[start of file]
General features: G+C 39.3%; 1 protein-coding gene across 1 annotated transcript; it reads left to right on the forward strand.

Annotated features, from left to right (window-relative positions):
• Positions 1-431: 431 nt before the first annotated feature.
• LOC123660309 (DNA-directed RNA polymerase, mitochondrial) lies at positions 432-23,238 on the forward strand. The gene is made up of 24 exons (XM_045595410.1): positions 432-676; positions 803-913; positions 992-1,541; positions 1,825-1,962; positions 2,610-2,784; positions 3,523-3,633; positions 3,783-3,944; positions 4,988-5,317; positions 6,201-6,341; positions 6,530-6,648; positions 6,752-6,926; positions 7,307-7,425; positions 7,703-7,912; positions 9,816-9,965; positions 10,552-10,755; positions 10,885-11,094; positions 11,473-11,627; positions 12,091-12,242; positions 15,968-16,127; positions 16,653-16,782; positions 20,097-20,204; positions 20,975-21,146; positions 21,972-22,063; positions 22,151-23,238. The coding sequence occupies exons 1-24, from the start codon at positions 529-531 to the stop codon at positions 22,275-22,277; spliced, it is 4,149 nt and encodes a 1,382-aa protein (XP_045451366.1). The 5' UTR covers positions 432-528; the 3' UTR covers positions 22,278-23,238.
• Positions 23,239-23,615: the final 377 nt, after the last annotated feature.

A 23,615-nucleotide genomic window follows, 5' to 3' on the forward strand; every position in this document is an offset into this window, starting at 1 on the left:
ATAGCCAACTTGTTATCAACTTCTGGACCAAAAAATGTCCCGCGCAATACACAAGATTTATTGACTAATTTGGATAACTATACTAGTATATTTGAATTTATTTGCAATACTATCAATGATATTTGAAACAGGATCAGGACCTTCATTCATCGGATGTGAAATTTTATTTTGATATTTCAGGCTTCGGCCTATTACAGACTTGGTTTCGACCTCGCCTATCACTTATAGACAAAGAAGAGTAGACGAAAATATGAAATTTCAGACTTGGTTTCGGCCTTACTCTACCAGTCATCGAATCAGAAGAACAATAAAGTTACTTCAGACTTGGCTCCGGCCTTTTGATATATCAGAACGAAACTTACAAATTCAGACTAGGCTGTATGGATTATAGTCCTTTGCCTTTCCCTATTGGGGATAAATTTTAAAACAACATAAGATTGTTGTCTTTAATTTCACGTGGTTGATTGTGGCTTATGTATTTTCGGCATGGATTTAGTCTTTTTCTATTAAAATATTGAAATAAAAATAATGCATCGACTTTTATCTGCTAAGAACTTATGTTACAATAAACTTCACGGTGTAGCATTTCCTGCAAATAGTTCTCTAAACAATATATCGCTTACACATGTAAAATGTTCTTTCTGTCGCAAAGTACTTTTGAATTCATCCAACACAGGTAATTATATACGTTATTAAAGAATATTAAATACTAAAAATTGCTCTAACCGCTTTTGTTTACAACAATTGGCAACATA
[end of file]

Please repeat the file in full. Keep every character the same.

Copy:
General features: G+C 39.3%; 1 protein-coding gene across 1 annotated transcript; it reads left to right on the forward strand.

Annotated features, from left to right (window-relative positions):
• Positions 1-431: 431 nt before the first annotated feature.
• LOC123660309 (DNA-directed RNA polymerase, mitochondrial) lies at positions 432-23,238 on the forward strand. The gene is made up of 24 exons (XM_045595410.1): positions 432-676; positions 803-913; positions 992-1,541; positions 1,825-1,962; positions 2,610-2,784; positions 3,523-3,633; positions 3,783-3,944; positions 4,988-5,317; positions 6,201-6,341; positions 6,530-6,648; positions 6,752-6,926; positions 7,307-7,425; positions 7,703-7,912; positions 9,816-9,965; positions 10,552-10,755; positions 10,885-11,094; positions 11,473-11,627; positions 12,091-12,242; positions 15,968-16,127; positions 16,653-16,782; positions 20,097-20,204; positions 20,975-21,146; positions 21,972-22,063; positions 22,151-23,238. The coding sequence occupies exons 1-24, from the start codon at positions 529-531 to the stop codon at positions 22,275-22,277; spliced, it is 4,149 nt and encodes a 1,382-aa protein (XP_045451366.1). The 5' UTR covers positions 432-528; the 3' UTR covers positions 22,278-23,238.
• Positions 23,239-23,615: the final 377 nt, after the last annotated feature.

A 23,615-nucleotide genomic window follows, 5' to 3' on the forward strand; every position in this document is an offset into this window, starting at 1 on the left:
ATAGCCAACTTGTTATCAACTTCTGGACCAAAAAATGTCCCGCGCAATACACAAGATTTATTGACTAATTTGGATAACTATACTAGTATATTTGAATTTATTTGCAATACTATCAATGATATTTGAAACAGGATCAGGACCTTCATTCATCGGATGTGAAATTTTATTTTGATATTTCAGGCTTCGGCCTATTACAGACTTGGTTTCGACCTCGCCTATCACTTATAGACAAAGAAGAGTAGACGAAAATATGAAATTTCAGACTTGGTTTCGGCCTTACTCTACCAGTCATCGAATCAGAAGAACAATAAAGTTACTTCAGACTTGGCTCCGGCCTTTTGATATATCAGAACGAAACTTACAAATTCAGACTAGGCTGTATGGATTATAGTCCTTTGCCTTTCCCTATTGGGGATAAATTTTAAAACAACATAAGATTGTTGTCTTTAATTTCACGTGGTTGATTGTGGCTTATGTATTTTCGGCATGGATTTAGTCTTTTTCTATTAAAATATTGAAATAAAAATAATGCATCGACTTTTATCTGCTAAGAACTTATGTTACAATAAACTTCACGGTGTAGCATTTCCTGCAAATAGTTCTCTAAACAATATATCGCTTACACATGTAAAATGTTCTTTCTGTCGCAAAGTACTTTTGAATTCATCCAACACAGGTAATTATATACGTTATTAAAGAATATTAAATACTAAAAATTGCTCTAACCGCTTTTGTTTACAACAATTGGCAACATA